Filipino domestic helper in Caribbean Coast and Indian engineer infected with the same South African strain

Caribbean Coast

1st May 2021 – (Hong Kong) The variant virus has entered the local community Hong Kong. A Filipino domestic helper (Case No. 11773) in Caribbean Coast, Tung Chung has become the first local case of double mutant virus in Hong Kong. The source of her infection is still unknown.

The genome sequencing results of the University of Hong Kong and the Polytechnic University were released today. It was found that the Filipino domestic helper was infected with the South African variant virus, just like the Indian engineer in the Parkes Building in Jordan (Case No. 11643). The virus genomes of the two are 100% identical. In other words, the virus spread from Jordan to Tung Chung within 14 days. Yuen Kwok-yung, chair professor of the Department of Microbiology at the University of Hong Kong, said that this finding reflects that this mutant virus has spread in the community, and the transmission rate of the South African mutant virus is higher.

Yuen said that according to the genome sequencing analysis of the University of Hong Kong, the foreign domestic helper in Tung Chung, like the Indian engineer who arrived in Hong Kong from Dubai and lived in the Parkes Building in Jordan, carry the same South African variant virus (B.1.351).

However, the virus strain of the three cases are not identical to the N501Y virus strain identified in another mutant case involving another Filipino domestic helper who spent 21 days in quarantine at Ramada Hong Kong Harbour View in Sai Ying Pun.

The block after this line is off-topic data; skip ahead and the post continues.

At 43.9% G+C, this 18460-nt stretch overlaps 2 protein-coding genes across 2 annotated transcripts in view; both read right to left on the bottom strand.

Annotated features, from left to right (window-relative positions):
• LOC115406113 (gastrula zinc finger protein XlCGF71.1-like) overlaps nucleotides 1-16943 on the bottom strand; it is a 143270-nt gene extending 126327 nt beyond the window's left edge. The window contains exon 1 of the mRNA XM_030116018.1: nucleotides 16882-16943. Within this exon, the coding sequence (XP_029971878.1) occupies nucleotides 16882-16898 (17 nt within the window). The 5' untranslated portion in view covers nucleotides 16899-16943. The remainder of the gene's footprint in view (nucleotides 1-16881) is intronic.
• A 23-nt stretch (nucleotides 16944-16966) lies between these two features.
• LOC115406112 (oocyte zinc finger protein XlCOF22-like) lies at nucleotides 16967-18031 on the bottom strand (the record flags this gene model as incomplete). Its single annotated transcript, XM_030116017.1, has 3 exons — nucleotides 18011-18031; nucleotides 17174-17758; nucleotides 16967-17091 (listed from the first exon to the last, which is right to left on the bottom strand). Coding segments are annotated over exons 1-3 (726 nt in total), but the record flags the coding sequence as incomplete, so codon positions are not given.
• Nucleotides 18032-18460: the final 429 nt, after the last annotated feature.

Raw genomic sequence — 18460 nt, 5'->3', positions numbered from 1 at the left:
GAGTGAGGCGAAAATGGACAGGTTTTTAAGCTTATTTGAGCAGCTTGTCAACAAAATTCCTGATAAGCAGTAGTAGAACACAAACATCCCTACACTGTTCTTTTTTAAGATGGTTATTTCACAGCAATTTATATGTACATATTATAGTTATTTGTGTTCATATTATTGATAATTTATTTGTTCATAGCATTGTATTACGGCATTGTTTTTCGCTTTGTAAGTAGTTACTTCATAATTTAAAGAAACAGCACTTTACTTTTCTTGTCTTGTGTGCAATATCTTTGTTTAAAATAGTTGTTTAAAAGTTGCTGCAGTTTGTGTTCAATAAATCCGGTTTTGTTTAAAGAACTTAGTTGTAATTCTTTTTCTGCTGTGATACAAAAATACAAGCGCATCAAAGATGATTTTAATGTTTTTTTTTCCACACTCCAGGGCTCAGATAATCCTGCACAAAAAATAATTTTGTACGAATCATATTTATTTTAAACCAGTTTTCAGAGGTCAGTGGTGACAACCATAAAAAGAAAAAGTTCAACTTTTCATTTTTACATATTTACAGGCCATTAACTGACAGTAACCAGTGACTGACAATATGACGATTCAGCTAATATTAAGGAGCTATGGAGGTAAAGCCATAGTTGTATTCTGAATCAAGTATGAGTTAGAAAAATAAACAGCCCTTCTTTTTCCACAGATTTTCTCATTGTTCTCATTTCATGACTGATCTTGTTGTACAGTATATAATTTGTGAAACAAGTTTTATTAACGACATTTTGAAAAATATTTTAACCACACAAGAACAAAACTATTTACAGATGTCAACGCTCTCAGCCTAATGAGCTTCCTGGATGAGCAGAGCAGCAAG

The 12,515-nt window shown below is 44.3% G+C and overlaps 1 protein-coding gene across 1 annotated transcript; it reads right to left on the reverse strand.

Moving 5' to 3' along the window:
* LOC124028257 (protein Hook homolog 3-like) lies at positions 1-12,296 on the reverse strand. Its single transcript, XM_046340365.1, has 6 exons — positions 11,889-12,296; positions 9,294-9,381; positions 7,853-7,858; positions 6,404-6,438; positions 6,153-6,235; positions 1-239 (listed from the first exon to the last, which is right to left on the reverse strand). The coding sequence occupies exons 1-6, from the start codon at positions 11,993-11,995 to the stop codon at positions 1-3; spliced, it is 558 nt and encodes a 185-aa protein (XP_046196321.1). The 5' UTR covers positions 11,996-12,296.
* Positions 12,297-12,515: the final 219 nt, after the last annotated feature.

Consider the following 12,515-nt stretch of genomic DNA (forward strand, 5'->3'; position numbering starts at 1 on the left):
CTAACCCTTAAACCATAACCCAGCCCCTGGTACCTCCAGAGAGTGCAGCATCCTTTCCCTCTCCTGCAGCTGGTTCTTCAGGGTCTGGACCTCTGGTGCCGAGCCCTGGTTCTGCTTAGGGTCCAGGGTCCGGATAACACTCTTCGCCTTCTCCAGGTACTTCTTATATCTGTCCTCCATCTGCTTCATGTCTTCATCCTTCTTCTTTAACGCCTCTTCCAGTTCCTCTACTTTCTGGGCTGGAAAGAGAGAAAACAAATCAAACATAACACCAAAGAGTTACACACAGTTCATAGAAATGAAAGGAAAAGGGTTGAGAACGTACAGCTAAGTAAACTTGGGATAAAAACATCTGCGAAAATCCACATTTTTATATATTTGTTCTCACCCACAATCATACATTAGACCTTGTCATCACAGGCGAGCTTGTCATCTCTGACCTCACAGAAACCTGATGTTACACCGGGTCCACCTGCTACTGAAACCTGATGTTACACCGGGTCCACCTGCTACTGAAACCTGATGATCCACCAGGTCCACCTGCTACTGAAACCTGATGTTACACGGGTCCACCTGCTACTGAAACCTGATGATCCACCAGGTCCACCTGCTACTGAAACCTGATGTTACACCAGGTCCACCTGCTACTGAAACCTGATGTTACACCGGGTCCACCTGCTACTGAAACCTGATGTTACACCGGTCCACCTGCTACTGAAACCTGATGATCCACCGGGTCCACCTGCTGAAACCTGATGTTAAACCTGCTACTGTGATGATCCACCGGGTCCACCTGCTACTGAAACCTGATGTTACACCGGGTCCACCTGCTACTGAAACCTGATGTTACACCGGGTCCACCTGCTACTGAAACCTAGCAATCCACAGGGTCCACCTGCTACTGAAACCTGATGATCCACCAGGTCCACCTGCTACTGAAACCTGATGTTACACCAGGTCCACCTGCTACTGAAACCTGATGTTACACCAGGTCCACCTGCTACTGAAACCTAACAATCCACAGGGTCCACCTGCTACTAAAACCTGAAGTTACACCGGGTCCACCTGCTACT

Dr Gilman Siu, Department of Health Technology and Informatics of the Polytechnic University said that the team’s genome sequencing results also found that the Filipino domestic helper and the 10-month-old baby girl cared by the Filipino domestic helper were infected with the same South African variant virus, which is similar to the virus of the Indian engineer.

Yuen believes that these two cases reflect loopholes in border control or quarantine arrangements, and false negatives in sampling and testing. The government should introduce new measures to review the services of outsourced private laboratories and conduct random checks on negative reports to minimise false positives and false negatives. He also pointed out that the government should trace back those who have recently completed quarantine and conduct antibody tests for them, especially those who have been quarantined at Ramada Group hotels. Regarding the government’s requirement that all foreign domestic helpers in Hong Kong need to be tested, he emphasised that large-scale testing cannot replace fast, multi-level tracking work, so as to ensure that the transmission chain can be found.